by Naomi Rouse
Civil Society ready to challenge the President on controversial education policy
The unequivocal statement by President Magufuli banning pregnant girls and young mothers from attending school is a setback for the ‘re-entry’ policy that had gained growing momentum in recent years. However, Tanzanian civil society and others are mobilising to oppose the ban.
The familiar arguments have been brought out: a breakdown in morality, an epidemic of pregnancies and classrooms full of pregnant girls, if you start to allow any young mothers to return to school. One CCM MP, Mr Keisy, envisaged a slippery slope towards liberalism: “We are supposed to be firm on these issues otherwise we will find ourselves approving same-sex marriage”. On the other hand, civil society organisations are highlighting girls’ vulnerability and prevalence of forced sex, girls’ constitutional rights to education, and the benefits to the whole community if pregnant girls are allowed to continue their education.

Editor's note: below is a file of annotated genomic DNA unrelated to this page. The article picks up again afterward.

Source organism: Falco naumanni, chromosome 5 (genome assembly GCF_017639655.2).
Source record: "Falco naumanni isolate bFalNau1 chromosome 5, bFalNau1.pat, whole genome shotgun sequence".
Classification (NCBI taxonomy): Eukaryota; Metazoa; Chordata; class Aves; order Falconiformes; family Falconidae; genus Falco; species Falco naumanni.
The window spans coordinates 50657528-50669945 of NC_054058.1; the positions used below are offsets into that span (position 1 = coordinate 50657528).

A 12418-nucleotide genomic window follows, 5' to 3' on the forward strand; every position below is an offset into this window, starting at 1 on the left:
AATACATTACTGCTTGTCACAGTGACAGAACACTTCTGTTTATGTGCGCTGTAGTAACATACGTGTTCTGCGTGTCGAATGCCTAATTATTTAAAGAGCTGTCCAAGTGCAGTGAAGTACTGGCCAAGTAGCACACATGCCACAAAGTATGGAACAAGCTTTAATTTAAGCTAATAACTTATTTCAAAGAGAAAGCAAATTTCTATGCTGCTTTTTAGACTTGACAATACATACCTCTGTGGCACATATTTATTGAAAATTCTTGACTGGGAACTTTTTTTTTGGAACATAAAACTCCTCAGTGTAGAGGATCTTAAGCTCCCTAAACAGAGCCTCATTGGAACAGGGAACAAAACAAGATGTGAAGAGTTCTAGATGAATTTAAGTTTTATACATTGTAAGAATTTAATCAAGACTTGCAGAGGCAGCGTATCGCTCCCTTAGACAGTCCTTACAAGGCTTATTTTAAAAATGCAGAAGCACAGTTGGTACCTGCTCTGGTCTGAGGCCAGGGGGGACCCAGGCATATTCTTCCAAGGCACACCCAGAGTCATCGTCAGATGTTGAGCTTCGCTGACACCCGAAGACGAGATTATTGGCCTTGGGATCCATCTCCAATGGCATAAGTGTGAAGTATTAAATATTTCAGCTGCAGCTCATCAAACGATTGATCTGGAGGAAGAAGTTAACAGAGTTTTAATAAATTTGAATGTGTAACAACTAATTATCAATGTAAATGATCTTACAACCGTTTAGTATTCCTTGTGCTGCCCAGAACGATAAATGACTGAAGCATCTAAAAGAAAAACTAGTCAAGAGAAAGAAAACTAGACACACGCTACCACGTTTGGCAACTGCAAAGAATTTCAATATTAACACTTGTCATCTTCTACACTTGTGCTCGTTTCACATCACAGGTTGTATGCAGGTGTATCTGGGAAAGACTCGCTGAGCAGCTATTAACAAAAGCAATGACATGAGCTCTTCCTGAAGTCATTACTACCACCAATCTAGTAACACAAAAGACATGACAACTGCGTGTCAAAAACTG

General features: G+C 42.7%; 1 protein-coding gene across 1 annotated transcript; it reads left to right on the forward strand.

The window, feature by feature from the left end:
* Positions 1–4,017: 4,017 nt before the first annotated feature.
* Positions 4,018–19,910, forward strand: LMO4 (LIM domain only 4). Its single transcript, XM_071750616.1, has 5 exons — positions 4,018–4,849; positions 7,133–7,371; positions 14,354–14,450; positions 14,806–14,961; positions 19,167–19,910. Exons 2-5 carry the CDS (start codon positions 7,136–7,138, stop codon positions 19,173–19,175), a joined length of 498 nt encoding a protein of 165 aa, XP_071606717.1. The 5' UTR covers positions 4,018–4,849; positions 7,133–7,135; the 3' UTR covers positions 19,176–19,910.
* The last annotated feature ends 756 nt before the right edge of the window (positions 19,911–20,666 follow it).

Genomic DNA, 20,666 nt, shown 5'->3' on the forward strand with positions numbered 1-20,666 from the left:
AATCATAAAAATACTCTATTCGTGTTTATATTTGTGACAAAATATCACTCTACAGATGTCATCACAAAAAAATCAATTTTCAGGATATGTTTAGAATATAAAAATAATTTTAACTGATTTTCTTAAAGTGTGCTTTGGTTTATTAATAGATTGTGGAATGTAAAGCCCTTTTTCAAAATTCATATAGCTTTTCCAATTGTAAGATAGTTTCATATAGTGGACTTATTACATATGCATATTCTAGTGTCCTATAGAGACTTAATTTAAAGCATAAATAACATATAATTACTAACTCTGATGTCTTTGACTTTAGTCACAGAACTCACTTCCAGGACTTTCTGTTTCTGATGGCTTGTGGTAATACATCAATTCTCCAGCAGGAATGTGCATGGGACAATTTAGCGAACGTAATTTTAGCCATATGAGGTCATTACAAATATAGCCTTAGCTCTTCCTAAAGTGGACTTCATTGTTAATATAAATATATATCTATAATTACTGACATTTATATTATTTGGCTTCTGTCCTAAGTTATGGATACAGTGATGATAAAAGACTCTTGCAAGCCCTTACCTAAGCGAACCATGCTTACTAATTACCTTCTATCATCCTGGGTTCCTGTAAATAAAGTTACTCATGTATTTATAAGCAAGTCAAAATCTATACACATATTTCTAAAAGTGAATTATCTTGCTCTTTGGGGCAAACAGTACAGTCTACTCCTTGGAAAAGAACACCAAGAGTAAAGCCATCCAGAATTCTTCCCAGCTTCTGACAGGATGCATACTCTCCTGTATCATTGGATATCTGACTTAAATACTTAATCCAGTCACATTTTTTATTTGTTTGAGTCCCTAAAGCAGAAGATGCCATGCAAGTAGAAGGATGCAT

There is not an overt religious element to the debate, though one MP argued that “all religions are against this… after all, we have stringent legislation on this issue, why are we diverting from it? Why should we jail amorous men, but allow errant girls back to school?”